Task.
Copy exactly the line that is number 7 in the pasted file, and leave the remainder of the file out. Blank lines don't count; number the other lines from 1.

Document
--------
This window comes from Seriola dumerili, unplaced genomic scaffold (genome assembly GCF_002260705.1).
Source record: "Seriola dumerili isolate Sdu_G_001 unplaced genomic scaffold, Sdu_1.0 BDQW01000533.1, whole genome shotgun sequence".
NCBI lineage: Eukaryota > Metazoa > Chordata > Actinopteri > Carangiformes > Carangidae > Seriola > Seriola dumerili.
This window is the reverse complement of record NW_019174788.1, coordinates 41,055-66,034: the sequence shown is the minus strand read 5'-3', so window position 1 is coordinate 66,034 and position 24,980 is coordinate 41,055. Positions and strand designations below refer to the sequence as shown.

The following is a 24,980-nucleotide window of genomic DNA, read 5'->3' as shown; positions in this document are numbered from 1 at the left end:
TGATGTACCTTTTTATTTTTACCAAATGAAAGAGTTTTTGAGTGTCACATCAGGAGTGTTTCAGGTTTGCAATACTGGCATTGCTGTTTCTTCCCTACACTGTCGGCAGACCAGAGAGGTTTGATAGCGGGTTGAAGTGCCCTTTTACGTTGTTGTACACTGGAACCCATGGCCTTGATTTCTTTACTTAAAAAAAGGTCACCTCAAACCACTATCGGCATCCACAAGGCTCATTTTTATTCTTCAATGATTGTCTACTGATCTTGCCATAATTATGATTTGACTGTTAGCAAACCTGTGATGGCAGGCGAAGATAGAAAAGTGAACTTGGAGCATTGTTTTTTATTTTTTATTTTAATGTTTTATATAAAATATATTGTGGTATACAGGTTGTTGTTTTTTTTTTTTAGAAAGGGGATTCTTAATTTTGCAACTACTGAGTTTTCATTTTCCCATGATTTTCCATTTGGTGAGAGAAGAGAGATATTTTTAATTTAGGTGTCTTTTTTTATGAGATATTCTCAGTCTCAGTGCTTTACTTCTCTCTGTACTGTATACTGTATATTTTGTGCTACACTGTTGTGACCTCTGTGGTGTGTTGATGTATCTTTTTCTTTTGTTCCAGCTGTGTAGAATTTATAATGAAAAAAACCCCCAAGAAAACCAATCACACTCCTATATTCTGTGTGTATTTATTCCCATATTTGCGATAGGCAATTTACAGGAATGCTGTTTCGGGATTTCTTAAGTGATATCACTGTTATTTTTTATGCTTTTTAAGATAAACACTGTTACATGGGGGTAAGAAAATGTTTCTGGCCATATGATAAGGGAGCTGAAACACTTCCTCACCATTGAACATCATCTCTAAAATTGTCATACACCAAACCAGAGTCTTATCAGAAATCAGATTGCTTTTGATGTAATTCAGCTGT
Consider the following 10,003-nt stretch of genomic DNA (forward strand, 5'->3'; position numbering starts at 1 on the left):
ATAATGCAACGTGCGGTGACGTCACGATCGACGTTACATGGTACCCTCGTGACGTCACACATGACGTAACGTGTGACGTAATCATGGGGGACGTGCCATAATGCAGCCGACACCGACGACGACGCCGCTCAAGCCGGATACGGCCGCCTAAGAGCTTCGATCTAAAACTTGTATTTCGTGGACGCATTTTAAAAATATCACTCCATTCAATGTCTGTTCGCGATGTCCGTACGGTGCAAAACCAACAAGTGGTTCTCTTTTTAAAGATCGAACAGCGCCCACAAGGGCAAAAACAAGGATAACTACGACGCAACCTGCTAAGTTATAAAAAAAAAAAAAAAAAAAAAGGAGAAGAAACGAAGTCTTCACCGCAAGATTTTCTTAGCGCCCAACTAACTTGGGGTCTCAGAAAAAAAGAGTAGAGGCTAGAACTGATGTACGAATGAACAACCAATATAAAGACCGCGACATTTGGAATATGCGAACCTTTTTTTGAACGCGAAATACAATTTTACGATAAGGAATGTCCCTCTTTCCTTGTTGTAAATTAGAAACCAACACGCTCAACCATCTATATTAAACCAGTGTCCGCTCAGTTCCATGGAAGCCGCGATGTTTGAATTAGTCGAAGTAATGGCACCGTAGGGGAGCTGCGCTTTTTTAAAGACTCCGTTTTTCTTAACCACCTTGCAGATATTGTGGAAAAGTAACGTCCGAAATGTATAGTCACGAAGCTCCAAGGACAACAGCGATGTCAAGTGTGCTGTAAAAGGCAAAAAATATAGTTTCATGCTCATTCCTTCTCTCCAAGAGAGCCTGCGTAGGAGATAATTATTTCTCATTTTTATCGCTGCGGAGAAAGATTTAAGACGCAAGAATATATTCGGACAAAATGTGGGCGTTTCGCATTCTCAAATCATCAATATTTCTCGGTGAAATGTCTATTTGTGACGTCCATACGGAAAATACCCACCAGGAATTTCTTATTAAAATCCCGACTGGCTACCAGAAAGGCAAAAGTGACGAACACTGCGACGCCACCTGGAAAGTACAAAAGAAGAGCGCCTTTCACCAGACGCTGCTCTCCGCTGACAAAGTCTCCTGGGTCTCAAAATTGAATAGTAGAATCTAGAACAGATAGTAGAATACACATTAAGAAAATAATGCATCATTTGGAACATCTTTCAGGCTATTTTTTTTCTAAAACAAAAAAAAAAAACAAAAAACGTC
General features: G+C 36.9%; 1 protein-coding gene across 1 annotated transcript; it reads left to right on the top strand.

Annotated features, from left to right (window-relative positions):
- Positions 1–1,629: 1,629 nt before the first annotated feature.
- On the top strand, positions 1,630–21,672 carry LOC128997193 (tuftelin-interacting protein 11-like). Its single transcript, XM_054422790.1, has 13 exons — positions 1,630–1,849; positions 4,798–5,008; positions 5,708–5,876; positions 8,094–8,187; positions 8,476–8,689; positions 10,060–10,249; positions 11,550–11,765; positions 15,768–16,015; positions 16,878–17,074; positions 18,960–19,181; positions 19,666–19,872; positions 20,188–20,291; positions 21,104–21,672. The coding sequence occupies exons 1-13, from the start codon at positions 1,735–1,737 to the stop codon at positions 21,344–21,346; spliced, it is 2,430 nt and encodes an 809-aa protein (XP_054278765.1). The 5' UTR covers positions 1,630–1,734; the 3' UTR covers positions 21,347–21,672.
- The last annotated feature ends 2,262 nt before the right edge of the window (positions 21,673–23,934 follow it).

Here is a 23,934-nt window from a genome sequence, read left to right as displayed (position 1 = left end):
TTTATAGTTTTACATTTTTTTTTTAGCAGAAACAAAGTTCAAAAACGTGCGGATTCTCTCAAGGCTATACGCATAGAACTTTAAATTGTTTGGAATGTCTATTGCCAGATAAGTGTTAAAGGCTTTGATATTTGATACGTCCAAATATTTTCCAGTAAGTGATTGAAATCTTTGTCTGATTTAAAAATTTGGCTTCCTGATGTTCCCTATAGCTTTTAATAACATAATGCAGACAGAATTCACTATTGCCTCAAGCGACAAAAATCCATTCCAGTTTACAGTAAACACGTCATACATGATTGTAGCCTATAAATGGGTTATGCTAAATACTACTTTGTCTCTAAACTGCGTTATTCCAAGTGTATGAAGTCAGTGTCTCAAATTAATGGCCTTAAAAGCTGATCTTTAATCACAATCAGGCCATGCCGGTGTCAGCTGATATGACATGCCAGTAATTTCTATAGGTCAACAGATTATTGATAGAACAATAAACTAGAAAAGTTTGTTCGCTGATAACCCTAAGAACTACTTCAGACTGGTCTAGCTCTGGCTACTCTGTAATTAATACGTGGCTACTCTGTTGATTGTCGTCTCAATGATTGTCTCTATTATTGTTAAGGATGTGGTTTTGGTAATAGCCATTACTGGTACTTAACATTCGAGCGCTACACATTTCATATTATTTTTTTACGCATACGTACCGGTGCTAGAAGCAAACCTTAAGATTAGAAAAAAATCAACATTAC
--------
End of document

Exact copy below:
Consider the following 10,003-nt stretch of genomic DNA (forward strand, 5'->3'; position numbering starts at 1 on the left):